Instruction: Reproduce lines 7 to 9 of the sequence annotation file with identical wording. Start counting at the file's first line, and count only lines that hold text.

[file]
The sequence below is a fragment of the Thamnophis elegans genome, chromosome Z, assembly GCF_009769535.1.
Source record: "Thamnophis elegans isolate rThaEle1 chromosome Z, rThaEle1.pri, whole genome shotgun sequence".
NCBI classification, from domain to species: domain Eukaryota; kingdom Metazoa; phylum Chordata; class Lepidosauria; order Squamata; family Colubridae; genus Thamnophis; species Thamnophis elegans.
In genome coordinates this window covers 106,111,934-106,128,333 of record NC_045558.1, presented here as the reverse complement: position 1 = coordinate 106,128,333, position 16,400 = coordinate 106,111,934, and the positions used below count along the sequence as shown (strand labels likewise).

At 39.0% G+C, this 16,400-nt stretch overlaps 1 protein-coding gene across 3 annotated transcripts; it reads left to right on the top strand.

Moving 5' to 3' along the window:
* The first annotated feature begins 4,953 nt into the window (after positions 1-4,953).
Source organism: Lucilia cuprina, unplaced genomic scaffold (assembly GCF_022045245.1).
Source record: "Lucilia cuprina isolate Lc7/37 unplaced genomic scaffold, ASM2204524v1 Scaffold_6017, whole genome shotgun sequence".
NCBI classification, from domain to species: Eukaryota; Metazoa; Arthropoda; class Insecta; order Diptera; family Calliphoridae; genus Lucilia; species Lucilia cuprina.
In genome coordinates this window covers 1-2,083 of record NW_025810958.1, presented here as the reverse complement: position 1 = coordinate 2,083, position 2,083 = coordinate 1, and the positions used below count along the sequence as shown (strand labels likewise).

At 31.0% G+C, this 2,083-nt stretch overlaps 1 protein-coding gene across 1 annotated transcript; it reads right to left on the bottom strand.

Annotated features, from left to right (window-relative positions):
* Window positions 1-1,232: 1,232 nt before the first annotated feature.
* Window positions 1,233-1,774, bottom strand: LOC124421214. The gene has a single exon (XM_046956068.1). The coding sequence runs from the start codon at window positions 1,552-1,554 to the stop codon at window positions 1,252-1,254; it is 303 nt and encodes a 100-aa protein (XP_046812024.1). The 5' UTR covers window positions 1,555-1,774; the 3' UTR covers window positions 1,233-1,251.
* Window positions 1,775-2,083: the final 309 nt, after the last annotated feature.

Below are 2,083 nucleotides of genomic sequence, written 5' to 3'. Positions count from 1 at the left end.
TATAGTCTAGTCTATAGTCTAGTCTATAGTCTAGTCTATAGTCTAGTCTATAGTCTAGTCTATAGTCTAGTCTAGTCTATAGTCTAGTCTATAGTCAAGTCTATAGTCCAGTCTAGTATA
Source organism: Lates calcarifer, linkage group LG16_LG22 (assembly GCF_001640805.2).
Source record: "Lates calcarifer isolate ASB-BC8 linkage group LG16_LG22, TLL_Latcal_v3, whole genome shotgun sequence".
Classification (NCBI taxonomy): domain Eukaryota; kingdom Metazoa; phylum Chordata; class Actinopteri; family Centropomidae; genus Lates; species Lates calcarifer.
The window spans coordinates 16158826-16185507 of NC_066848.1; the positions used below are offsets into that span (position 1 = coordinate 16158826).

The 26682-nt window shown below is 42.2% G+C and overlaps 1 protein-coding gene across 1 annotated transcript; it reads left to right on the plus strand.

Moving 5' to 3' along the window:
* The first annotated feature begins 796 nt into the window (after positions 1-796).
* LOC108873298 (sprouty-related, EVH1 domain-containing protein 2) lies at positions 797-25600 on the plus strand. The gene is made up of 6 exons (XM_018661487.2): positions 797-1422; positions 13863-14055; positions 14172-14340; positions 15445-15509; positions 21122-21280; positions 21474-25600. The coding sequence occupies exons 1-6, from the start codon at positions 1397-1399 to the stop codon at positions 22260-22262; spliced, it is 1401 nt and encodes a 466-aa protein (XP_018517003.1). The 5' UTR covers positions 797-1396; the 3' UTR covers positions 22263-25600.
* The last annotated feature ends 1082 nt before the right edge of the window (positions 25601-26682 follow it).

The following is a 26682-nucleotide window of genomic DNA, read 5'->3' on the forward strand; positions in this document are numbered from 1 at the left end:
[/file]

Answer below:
* The first annotated feature begins 4,953 nt into the window (after positions 1-4,953).
Source organism: Lucilia cuprina, unplaced genomic scaffold (assembly GCF_022045245.1).
Source record: "Lucilia cuprina isolate Lc7/37 unplaced genomic scaffold, ASM2204524v1 Scaffold_6017, whole genome shotgun sequence".